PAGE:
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Mike Fish Straight Shooting

For the record

Doping suspicions make it difficult to take track marks seriously

Updated: Tuesday August 24, 2004 8:22PM

  Michael Johnson
Michael Johnson ran the 200 meters in 19:32.0 seconds at the '96 Olympics.
Mike Hewitt/Getty Images

Welcome to track and field, the last remaining glamour event of the Athens Games, where world records are as safe and secure as a newborn. Only one new world record was established during the last two Olympics -- Michael Johnson's in the 200 meters at the '96 Games. And there's good reason for this trend. Thanks to a 30-year doping epidemic in the sport, from state-run programs in Eastern Bloc countries to the current designer drug scandal, the track and field record book is a useless, bad joke.

If you flip on the TV, you're likely to catch Olympic athletes running, jumping and throwing against ghosts, chasing world records mostly frozen in time. And in some cases, those marks were set years ago by athletes suspected of using performance-enhancing drugs.

A case in point:

• Women's 400: There isn't a woman alive capable of running down East German Marita Koch's time of 47.60-seconds, set in 1985. Oddly, her record stands despite credible, documented evidence -- down to specific details of alleged steroid dosage and frequency -- that Koch was part of a systematic doping program run by the former German Democratic Republic.

• Looking closer to home, shot putter Randy Barnes, the '96 Olympic gold medallist, has twice been busted for drugs, most recently getting a lifetime ban in 1998. And yet he's still written up as the world record-holder with a throw of 75 feet 10 1/4 inches, set in 1990.

What to do about it? Throw out the record book and start over. That's the opinion of author and doping expert John Hoberman -- and he's not alone. To buy into his premise, of course, you must first view the sport as having evolved into some kind of "gigantic biological experiment" and accept that this pharmacology has already pushed some athletes to near their physical limits in some events.

Rightly so, Hoberman blames sporting officials for turning a blind eye to the doping mess. Now he's calling on them to set up a Committee on Anomalous Performances to scrutinize all the record-breaking or improbable performances. He also wants track and field to declare its current world records to be historical artifacts and start over.

"I don't see any way a serious sports official can tell a woman to run after 47.6 [Koch's record in the 400]," says Hoberman, a University of Texas professor and author of Testosterone Dreams: Rejuvenation, Aphrodisia, Doping. "A lot of the world records go back to the steroid-soaked '80s. Some of the data is so overwhelming that you wonder why people haven't acted before.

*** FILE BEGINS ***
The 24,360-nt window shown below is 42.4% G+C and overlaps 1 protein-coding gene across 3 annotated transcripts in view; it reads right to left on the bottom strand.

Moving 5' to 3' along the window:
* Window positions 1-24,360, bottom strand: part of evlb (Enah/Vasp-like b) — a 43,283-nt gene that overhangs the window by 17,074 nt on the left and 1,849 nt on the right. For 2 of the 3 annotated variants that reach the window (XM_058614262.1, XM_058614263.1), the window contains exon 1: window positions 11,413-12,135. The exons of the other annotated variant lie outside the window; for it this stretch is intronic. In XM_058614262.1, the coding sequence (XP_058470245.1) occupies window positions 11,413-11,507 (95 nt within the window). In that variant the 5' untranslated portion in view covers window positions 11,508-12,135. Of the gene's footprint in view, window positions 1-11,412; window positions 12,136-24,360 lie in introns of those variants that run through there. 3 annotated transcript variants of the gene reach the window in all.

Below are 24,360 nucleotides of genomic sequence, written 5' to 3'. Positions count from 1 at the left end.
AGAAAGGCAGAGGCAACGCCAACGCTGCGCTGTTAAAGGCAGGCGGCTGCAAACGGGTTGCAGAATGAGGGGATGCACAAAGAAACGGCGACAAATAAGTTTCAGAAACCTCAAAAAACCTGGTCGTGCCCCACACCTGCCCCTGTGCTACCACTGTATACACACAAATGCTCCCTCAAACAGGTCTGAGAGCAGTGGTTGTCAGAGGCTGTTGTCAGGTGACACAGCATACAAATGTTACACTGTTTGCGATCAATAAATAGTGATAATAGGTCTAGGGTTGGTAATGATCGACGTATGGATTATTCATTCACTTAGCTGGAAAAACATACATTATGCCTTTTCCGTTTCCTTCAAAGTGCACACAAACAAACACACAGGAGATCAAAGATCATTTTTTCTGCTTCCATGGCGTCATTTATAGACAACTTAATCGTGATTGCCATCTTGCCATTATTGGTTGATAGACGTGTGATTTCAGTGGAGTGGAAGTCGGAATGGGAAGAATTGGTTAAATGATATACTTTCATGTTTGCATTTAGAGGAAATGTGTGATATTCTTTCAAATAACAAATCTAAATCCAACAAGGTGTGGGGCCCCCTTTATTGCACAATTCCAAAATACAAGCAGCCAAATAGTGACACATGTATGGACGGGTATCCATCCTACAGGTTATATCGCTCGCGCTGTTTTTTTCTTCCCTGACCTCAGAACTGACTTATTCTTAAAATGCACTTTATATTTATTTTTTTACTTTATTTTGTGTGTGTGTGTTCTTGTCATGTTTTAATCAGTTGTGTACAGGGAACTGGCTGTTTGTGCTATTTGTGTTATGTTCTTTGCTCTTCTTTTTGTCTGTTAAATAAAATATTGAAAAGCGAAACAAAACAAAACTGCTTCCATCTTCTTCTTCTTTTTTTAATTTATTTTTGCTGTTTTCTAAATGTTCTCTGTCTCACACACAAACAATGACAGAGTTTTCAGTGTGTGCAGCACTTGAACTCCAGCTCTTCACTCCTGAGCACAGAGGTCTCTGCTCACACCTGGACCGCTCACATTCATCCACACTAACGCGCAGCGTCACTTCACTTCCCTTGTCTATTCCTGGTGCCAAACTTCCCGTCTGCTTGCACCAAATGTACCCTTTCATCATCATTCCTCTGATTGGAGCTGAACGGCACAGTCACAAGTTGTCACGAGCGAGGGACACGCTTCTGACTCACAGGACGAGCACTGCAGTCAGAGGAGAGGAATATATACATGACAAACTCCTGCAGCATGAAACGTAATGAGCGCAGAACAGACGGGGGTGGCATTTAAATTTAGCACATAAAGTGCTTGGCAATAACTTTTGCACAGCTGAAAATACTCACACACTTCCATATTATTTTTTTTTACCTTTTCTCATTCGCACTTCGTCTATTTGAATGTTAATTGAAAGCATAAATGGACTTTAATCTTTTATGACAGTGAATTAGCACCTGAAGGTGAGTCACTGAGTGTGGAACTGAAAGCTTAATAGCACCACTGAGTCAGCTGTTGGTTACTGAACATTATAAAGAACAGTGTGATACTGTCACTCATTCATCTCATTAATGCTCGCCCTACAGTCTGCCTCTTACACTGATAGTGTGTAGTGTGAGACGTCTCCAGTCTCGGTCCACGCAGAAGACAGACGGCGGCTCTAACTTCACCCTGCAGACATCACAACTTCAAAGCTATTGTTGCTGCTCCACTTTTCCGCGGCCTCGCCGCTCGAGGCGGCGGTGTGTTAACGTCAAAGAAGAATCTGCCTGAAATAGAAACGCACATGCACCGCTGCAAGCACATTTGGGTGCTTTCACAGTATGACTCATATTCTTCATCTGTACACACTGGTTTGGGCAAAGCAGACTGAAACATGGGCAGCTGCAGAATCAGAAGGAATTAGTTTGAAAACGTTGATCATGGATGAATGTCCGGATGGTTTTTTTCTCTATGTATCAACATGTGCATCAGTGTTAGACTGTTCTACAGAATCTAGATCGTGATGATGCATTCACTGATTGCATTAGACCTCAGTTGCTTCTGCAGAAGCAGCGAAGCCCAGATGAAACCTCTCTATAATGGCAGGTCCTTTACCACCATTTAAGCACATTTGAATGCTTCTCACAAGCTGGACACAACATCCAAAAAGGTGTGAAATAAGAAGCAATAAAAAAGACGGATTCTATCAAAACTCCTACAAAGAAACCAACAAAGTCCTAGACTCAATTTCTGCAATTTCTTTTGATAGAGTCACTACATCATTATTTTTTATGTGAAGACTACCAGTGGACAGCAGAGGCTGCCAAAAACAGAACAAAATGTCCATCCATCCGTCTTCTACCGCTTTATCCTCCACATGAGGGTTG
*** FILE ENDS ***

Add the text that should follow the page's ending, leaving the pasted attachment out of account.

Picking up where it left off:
"You have to understand, of course, this is not an area where you come up with university-level proof for everything. It doesn't work that way. So people who sit around waiting for impossible evidence of that quality are aiding and abetting."

Fact is, tainted or not, records still stand. The International Amateur Athletic Federation, the world-governing body for track and field, continues to follow a six-year statute of limitations after which time it won't take down records for doping offenses, and the organization previously shot down a proposal to start anew with world records.

"I think one is right to say some of these records are pretty suspect," acknowledged Dick Pound, the World Anti-Doping Agency chief. "It's astonishing to see how many of the 20 best times are from 15 or more years ago. I think when you had the state-sponsored doping programs there were a lot of records that were drug assisted, for sure. The Soviets and East Germans. Basically, the Warsaw Pact countries.

Pound isn't inclined to push for a new record book, which he did in weightlifting after the Seoul Olympics. Instead, he said folks already understand that records don't mean much any more.

And often, nobody knows for sure who the cheaters are, record holders or not. American athletes and coaches for years pointed accusatory fingers at Eastern Bloc countries, the Chinese and anyone affiliated with a state-run sports system, but the U.S. may have been just as underhanded as evidenced by the BALCO and other doping scandals. American sprinter Tim Montgomery is the world's fastest human by virtue of his 9.78 100-meter world record -- but he's caught up in the BALCO scandal and facing drug suspension.

"You can't trust anybody, and that is why this whole drug issue is so confusing and frustrating,"' says Dave Martin, USA Track and Field's marathon development chairman. "You can't trust the coaches. You can't trust the agents. And you can't trust the doctors. So the whole thing reeks of unfairness."'

That leaves athletes to turn a leery eye on the competition and wonder if they aren't tracking down ghosts, racing against performances enhanced by drugs. Only maybe it isn't worth fretting, because the value of a world record isn't what it used to be.

Mike Fish is a senior writer for

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